Republican presidential nominee Mitt Romney has revealed his detailed plans for energy policy in the U.S. if he is elected president.
The candidate's new energy white paper, titled ‘The Romney Plan For A Stronger Middle Class: Energy Independence,’ stresses domestic production of oil and gas onshore and offshore. Through this strategy, Romney predicts the U.S. can become energy-independent by 2020 and establish itself as ‘an energy superpower in the 21st century.’
The paper contains few specific mentions of solar power or other forms of renewable energy. However, several of Romney's proposals for removing regulatory hurdles to developing domestic sources of energy would likely apply to both fossil fuels and renewable energy sources.
For instance, states would be allowed to create their own rules to ‘oversee the development and production of all forms of energy on federal lands within their borders, excluding only lands specially designated off-limits,’ the paper explains. Federal agencies would classify state-level approval processes as adequate and allow them a great deal of flexibility in setting those procedures.
‘[F]rom oil and gas and coal, to wind and solar and biofuels, states are far better able to develop, adopt and enforce regulations based on their unique resources, geology and local concerns,’ Romney stated in the paper.
He added that ‘overregulation, permitting delays, endless reviews and senseless litigation’ under the Obama administration have consistently hampered domestic energy production over the past several years.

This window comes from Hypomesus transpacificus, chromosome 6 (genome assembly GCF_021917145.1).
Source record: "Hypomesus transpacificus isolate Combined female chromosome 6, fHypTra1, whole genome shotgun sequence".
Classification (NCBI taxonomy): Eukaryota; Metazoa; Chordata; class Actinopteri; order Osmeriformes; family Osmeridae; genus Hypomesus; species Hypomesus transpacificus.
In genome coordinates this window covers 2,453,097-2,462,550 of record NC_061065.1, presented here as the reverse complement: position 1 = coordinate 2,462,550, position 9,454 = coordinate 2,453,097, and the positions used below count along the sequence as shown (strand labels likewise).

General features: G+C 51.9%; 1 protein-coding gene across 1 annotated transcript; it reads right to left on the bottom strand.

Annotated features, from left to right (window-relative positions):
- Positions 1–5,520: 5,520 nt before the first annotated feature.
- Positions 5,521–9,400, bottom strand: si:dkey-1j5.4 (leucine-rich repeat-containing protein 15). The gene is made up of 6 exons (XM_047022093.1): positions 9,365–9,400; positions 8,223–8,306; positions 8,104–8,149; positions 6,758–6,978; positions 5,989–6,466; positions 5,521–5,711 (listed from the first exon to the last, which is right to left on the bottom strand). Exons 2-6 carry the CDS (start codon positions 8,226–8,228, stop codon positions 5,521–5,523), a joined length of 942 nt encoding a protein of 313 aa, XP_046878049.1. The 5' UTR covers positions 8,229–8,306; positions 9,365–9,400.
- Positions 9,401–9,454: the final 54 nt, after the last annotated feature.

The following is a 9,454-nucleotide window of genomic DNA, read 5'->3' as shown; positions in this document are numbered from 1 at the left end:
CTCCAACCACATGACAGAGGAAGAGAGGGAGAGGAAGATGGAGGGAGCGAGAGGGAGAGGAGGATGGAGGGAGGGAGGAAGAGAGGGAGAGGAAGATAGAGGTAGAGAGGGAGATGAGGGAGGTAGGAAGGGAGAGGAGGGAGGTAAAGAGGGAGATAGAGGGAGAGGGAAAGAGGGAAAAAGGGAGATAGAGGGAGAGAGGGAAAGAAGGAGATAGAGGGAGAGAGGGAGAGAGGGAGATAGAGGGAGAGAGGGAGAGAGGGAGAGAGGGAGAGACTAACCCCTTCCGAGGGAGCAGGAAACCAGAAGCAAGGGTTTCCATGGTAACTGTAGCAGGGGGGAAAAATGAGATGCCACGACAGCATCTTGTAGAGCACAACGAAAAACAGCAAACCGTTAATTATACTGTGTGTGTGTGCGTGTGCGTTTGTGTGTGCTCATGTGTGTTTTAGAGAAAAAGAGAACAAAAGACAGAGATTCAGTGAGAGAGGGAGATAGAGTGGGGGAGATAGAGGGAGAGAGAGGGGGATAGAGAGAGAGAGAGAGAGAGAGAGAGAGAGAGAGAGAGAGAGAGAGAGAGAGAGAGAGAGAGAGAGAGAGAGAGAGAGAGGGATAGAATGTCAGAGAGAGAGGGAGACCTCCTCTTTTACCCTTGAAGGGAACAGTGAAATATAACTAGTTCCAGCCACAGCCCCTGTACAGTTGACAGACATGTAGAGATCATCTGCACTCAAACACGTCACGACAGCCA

The Solar Energy Industries Association (SEIA) applauded Romney's plans to reduce red tape at the federal level. Despite efforts by the Obama administration to speed permitting, utility-scale solar energy projects have been no stranger to regulatory hurdles and long-permitting timelines.
‘The barriers to energy independence aren't just technological; they are also regulatory,’ said SEIA President and CEO Rhone Resch in a statement. ‘But don't stop cutting at the federal level; state and local obstacles prevent Americans from choosing their energy sources today.’
Resch added that SEIA plans to continue to work with lawmakers of all political stripes in an effort to reduce barriers to energy deployment, from the national level down to the local level.
No picking winners
Romney, who took heat last month from many renewable energy advocates – and some fellow Republicans – for supporting an end to the wind energy production tax credit, emphasized in his white paper that he believes government should not provide ‘subsidies for an uncompetitive technology to survive in the market.’
Citing infamous failed solar manufacturer Solyndra and job losses in the wind energy sector, Romney called for a reduced, revised role of government spending in the renewable energy sector.
‘President Obama's poor understanding of the private sector has spilled directly into his energy policy, as he sought to have government play venture capitalist and spend billions of dollars subsidizing his chosen companies and technologies,’ he wrote in the white paper.
Instead, according to Romney, the private sector can take the lead on energy technology advancement, and government-related investment in energy should focus on ‘research across the full spectrum of energy-related technologies, not on picking winners in the market.’ With the U.S. Department of Energy, funding would concentrate on basic, early-stage research for new technologies.
SEIA voiced approval of Romney's acknowledgement that the federal government can help develop new energy sources but pointed out that all energy sources – including oil and natural gas – receive federal support.
‘According to a study this year by the Howard Baker Center at the University of Tennessee, federal support for solar deployment is consistent with federal support received by all other major energy sources,’ SEIA stated.
The full Romney white paper is available here.